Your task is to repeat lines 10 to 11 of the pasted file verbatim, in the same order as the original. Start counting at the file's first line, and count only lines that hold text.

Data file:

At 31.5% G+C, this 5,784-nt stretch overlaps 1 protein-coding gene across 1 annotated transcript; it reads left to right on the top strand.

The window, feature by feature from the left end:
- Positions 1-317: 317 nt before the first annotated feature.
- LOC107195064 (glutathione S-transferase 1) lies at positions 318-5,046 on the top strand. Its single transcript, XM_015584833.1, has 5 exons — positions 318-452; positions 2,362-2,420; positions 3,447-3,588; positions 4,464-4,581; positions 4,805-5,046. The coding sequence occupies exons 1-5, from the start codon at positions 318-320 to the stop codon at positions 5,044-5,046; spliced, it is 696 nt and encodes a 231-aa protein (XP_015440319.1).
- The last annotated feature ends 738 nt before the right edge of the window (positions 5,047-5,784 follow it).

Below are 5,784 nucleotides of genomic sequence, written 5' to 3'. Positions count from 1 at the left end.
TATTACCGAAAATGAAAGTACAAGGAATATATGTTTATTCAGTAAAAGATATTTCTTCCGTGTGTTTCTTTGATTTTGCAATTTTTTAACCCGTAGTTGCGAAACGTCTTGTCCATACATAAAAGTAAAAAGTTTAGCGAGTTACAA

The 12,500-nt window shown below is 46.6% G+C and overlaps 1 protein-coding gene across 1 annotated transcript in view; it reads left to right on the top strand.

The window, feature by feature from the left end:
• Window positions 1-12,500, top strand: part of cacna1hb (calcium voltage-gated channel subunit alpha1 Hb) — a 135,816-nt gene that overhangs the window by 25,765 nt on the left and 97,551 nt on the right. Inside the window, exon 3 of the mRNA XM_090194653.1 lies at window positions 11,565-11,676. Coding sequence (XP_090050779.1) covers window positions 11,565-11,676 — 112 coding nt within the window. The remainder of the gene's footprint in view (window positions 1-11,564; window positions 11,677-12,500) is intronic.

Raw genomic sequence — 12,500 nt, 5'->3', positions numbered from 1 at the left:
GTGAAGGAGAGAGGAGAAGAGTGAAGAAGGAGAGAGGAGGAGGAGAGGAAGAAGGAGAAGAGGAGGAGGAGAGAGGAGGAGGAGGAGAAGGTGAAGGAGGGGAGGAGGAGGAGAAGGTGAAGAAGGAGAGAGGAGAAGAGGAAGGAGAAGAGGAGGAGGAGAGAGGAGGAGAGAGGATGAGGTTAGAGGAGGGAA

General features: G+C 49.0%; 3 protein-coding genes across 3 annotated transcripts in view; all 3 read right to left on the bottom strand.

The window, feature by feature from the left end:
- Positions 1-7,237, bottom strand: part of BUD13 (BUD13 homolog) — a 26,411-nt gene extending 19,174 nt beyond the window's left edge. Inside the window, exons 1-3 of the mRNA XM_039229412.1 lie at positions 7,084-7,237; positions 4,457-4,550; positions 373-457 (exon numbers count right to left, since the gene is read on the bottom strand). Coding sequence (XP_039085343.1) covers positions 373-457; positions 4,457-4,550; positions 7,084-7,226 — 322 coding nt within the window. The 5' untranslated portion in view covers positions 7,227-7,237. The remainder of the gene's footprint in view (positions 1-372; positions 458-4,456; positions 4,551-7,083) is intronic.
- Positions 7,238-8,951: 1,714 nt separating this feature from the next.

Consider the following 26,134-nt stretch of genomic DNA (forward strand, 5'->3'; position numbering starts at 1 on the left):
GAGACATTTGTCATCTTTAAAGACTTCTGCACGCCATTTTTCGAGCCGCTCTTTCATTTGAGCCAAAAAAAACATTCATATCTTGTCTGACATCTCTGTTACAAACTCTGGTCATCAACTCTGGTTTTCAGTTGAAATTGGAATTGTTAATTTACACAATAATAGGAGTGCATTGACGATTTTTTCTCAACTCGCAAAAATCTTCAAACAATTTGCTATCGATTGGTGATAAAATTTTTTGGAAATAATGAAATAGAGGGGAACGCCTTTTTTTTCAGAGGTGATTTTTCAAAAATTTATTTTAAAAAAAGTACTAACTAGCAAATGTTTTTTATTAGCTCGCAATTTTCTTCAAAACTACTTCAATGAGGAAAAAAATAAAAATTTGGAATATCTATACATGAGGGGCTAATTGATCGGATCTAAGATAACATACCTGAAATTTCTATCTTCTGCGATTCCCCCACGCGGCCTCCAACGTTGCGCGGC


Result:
• Window positions 1-12,500, top strand: part of cacna1hb (calcium voltage-gated channel subunit alpha1 Hb) — a 135,816-nt gene that overhangs the window by 25,765 nt on the left and 97,551 nt on the right. Inside the window, exon 3 of the mRNA XM_090194653.1 lies at window positions 11,565-11,676. Coding sequence (XP_090050779.1) covers window positions 11,565-11,676 — 112 coding nt within the window. The remainder of the gene's footprint in view (window positions 1-11,564; window positions 11,677-12,500) is intronic.

Raw genomic sequence — 12,500 nt, 5'->3', positions numbered from 1 at the left: